As another example, the theoretical grounding for the AI revolution was developed by Allen Newell (a computer scientist) and Herbert Simon (an economist). Their work in the 1950s-1970 to understand human decision making and problem solving and how to model it mathematically is provided a computational approach that was grounded in an understanding of human behaviour. Again, this an advantage of the interdisciplinary approach afforded by Cognitive Science. 

The Influence of Algorithms on our Society 

Perhaps one of the most salient and immediately present ways to see the influence of Cognitive Science is in the algorithms that drive the many products that we use online. Google is many things, but at its heart, it is a search algorithm and a way to organize the knowledge in the world so that the information that a user needs can be found. The basic ideas of knowledge representation that underlie Google’s categorization of knowledge were explored early on by Cognitive Scientists like Eleanor Rosch and John Anderson in the 1970s and 1980s. 

Or consider Facebook. The company runs and designs a sophisticated algorithm that learns about what you value and makes suggestions about what you want to see more of. Or, maybe more accurately, it makes suggestions for what the algorithm predicts will help you to expand your Facebook network… predictions for what will make you use Facebook more. 

In both of these cases, Google and Facebook, the algorithms are learning to connect the information that they acquire from the user, from you, with the existing knowledge in the system to make predictions that are useful and adaptive for the users, so that the users will provide more information to the system, so that it can refine its algorithm and acquire more information, and so on. As the network grows, it seeks to become more adaptive, more effective, and more knowledgeable. This is what your brain does, too. It causes you to engage in behaviour that seeks information to refine its ability to predict and adapts. 

These networks and algorithms are societal minds; They serve the same role for society that our own network of neurons serves our body. Indeed, these algorithms can even  change society. This is something that some people fear.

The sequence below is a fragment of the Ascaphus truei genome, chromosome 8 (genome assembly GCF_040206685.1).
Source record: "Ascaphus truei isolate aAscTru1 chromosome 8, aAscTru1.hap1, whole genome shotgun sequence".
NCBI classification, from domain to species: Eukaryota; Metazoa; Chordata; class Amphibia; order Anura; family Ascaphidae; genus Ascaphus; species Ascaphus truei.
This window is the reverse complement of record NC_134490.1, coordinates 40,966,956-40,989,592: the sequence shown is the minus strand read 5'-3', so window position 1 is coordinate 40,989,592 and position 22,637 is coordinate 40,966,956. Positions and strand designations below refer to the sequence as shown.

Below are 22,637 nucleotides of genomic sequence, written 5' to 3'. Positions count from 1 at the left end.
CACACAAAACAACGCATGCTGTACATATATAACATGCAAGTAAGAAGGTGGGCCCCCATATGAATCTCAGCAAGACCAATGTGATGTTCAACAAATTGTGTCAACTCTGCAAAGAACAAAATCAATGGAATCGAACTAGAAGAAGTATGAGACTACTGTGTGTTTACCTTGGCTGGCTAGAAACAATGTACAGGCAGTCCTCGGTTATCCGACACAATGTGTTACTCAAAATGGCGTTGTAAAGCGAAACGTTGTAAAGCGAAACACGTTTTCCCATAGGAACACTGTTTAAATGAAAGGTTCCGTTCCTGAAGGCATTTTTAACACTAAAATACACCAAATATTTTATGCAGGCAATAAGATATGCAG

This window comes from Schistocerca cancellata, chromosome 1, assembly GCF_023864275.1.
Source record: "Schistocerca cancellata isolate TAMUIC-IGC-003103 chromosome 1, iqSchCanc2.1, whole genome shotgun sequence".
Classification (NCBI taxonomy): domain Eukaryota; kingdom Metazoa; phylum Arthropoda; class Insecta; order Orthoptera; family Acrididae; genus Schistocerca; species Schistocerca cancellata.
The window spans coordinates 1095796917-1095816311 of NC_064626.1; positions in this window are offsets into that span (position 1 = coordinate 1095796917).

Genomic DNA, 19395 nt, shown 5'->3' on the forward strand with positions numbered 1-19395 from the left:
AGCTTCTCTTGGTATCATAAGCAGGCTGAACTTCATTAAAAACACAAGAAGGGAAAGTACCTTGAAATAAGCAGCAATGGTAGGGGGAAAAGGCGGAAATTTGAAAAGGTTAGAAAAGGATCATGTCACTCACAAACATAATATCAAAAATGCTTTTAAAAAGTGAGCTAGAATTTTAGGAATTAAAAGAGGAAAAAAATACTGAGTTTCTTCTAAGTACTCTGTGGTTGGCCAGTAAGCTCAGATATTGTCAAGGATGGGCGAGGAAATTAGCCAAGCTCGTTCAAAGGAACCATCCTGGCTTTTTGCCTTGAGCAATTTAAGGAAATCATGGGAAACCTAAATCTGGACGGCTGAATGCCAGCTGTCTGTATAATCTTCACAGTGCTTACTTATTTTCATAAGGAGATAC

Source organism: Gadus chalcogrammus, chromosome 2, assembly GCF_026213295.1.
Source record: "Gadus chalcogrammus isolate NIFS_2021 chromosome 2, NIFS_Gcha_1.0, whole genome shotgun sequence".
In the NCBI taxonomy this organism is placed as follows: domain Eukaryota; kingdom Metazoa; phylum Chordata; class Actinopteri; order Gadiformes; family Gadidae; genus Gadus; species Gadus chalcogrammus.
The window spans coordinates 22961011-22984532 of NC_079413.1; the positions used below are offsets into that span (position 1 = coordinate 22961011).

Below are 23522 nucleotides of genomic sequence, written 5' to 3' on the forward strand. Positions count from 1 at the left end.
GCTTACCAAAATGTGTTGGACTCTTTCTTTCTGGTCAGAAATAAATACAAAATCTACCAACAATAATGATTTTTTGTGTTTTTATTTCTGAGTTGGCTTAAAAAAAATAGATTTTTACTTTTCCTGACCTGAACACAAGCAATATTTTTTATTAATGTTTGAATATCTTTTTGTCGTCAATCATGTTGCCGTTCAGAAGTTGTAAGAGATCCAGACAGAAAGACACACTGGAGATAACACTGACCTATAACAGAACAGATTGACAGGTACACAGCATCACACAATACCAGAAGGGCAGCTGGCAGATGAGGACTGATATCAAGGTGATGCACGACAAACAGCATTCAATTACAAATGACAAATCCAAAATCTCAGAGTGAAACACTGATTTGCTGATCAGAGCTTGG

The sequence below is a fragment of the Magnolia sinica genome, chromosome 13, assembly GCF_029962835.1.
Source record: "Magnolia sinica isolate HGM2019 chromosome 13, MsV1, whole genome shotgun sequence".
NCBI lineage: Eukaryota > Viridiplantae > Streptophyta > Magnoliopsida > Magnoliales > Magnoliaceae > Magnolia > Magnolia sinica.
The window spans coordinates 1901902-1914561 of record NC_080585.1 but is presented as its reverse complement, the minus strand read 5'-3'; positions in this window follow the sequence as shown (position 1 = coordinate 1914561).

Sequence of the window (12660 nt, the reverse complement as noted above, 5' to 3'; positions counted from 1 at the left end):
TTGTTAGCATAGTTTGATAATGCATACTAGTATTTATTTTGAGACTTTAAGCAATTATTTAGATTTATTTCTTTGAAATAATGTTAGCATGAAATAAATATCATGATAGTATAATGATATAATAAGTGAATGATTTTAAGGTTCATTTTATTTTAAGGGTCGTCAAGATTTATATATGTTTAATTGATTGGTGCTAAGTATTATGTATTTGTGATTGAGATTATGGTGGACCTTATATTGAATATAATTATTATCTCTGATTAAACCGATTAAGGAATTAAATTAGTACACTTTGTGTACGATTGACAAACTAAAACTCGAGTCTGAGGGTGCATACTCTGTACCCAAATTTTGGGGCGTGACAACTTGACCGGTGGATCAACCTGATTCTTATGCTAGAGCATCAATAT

Are Fears of the Future Well Founded?

When tech CEOs and politicians worry about the dangers of AI, I think that idea is at the core of their worry. The idea that the algorithms to which we entrust increasingly more of our decision making are altering our behaviour to serve the algorithm in the same way that our brain alters our behaviour to serve our own minds and body is somethings that strikes many as unsettling and unstoppable. I think these fears are founded and unavoidable, but like any new age or paradigm shift, we should continue to approach and understand this from scientific and humanist directions. 

The Legacy of Cognitive Science

The breakthroughs of the 20th and 21st centuries arose as a result of exploring learning algorithms in biology, the instantiation of those algorithms in increasingly more powerful computers, and the relationship of both of these concepts to behaviour. The technological improvements in computing and neuroscience have enabled these ideas to become a dominant force in the modern world. Fear of a future dominated by non-human algorithms and intelligence may be unavoidable at times but and understanding of Cognitive Science is crucial to being able to survive and adapt.

 

The fluidity of thought

Knowing something about the basic functional architecture of the brain is helpful in understanding the organization of the mind and in understanding how we think and behave. But when we talk about the brain, it’s nearly impossible to do so without using conceptual metaphors (when we talk about most things, it’s impossible to do so without metaphors). 

Conceptual metaphor theory is a broad theory of language and thinking from the extraordinary linguist George Lakoff. One of the basic ideas is that we think about things and organize the world into concepts in ways that correspond to how we talk about them. It’s not just that language directs thought (that’s Whorf’s idea), but that these two things are linked and our language also provides a window into how we think about things.